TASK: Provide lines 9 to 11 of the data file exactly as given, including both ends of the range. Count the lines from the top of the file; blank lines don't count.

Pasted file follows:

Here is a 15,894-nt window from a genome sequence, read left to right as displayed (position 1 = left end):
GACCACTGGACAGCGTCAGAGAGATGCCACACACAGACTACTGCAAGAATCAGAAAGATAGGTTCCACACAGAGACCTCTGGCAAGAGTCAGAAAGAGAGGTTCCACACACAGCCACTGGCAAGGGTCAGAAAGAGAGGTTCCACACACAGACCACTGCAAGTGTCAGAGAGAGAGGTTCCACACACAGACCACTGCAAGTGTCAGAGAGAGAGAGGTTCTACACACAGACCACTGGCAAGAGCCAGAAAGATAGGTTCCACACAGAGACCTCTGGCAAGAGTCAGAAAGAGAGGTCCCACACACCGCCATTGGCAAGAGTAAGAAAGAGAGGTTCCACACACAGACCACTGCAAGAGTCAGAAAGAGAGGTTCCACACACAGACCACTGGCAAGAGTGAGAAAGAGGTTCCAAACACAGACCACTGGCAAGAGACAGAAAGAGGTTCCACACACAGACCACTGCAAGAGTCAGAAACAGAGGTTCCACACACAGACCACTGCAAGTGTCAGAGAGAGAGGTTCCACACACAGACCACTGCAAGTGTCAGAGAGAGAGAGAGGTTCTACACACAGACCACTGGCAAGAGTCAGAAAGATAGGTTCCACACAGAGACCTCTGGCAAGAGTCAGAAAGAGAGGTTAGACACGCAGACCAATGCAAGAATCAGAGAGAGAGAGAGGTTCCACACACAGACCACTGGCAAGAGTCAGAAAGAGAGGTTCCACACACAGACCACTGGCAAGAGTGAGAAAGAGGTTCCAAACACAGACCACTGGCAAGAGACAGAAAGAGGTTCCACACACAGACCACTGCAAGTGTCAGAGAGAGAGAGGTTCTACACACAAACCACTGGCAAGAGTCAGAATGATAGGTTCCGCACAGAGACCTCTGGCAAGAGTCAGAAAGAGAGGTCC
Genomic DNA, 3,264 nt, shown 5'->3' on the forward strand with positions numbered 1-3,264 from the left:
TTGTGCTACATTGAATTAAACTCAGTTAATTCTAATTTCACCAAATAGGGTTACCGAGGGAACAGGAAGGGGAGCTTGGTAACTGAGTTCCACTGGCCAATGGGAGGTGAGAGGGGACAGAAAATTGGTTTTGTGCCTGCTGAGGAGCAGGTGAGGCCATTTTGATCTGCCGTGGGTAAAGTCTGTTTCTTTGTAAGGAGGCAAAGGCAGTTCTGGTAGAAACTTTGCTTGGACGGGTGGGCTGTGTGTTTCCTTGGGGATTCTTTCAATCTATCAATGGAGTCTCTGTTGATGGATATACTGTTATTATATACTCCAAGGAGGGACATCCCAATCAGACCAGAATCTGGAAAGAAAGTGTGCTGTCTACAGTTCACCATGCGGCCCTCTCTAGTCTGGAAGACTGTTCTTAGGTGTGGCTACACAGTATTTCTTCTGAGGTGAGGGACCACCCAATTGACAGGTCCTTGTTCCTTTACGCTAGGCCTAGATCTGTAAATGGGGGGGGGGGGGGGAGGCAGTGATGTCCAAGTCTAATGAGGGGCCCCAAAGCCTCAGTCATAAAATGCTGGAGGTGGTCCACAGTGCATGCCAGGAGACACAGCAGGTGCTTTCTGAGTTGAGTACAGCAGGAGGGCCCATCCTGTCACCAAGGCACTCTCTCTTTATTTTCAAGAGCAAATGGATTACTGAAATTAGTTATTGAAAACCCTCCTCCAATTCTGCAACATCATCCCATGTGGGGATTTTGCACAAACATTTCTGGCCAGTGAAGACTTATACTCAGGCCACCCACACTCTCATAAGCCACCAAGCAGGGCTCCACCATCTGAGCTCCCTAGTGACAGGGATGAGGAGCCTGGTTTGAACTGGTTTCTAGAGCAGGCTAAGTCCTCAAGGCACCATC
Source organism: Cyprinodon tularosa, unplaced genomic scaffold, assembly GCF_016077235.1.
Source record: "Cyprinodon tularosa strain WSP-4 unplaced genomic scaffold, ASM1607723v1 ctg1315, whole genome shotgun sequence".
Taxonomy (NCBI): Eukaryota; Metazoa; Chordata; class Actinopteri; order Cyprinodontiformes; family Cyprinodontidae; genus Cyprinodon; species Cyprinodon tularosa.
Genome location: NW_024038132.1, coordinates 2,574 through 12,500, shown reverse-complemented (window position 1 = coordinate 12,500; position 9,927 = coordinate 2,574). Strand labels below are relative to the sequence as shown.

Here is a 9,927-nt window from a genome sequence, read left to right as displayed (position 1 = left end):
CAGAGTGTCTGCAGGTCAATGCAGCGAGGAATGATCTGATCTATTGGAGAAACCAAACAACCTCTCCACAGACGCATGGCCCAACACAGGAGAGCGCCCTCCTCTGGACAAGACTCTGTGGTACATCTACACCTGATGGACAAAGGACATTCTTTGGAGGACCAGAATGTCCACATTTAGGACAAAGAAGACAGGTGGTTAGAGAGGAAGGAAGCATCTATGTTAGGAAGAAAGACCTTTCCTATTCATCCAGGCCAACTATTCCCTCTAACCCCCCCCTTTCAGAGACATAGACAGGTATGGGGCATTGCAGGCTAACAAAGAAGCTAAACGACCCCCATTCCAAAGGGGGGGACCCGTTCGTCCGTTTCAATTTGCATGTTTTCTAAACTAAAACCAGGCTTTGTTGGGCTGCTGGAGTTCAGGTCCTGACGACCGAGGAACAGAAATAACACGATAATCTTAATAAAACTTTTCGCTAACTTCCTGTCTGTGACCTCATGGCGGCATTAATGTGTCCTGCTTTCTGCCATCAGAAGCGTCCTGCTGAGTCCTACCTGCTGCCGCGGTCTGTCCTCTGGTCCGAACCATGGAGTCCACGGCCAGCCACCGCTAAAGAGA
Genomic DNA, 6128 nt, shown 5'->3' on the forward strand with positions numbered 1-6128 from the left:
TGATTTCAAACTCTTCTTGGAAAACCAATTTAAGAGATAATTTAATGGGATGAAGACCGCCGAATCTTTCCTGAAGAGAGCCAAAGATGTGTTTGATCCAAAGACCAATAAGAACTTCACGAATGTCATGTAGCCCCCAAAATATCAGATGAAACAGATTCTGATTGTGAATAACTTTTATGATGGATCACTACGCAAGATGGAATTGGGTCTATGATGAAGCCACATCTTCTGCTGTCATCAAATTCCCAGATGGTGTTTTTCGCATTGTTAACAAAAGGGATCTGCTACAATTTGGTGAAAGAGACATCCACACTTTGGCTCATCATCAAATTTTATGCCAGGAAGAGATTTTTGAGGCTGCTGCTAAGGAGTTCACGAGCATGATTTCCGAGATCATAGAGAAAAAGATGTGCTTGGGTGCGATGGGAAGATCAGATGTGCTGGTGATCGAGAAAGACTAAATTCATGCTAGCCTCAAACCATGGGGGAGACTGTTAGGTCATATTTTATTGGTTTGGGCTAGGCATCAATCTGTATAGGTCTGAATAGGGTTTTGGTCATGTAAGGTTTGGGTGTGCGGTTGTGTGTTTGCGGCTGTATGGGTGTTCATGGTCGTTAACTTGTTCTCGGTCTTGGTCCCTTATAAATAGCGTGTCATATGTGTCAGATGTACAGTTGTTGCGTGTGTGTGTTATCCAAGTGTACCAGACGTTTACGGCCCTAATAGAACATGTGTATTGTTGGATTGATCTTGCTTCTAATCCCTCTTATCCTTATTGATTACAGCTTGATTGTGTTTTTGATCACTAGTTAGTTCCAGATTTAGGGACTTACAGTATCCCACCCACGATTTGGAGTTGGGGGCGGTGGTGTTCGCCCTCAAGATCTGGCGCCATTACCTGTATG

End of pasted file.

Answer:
Here is a 9,927-nt window from a genome sequence, read left to right as displayed (position 1 = left end):
CAGAGTGTCTGCAGGTCAATGCAGCGAGGAATGATCTGATCTATTGGAGAAACCAAACAACCTCTCCACAGACGCATGGCCCAACACAGGAGAGCGCCCTCCTCTGGACAAGACTCTGTGGTACATCTACACCTGATGGACAAAGGACATTCTTTGGAGGACCAGAATGTCCACATTTAGGACAAAGAAGACAGGTGGTTAGAGAGGAAGGAAGCATCTATGTTAGGAAGAAAGACCTTTCCTATTCATCCAGGCCAACTATTCCCTCTAACCCCCCCCTTTCAGAGACATAGACAGGTATGGGGCATTGCAGGCTAACAAAGAAGCTAAACGACCCCCATTCCAAAGGGGGGGACCCGTTCGTCCGTTTCAATTTGCATGTTTTCTAAACTAAAACCAGGCTTTGTTGGGCTGCTGGAGTTCAGGTCCTGACGACCGAGGAACAGAAATAACACGATAATCTTAATAAAACTTTTCGCTAACTTCCTGTCTGTGACCTCATGGCGGCATTAATGTGTCCTGCTTTCTGCCATCAGAAGCGTCCTGCTGAGTCCTACCTGCTGCCGCGGTCTGTCCTCTGGTCCGAACCATGGAGTCCACGGCCAGCCACCGCTAAAGAGA
Genomic DNA, 6128 nt, shown 5'->3' on the forward strand with positions numbered 1-6128 from the left: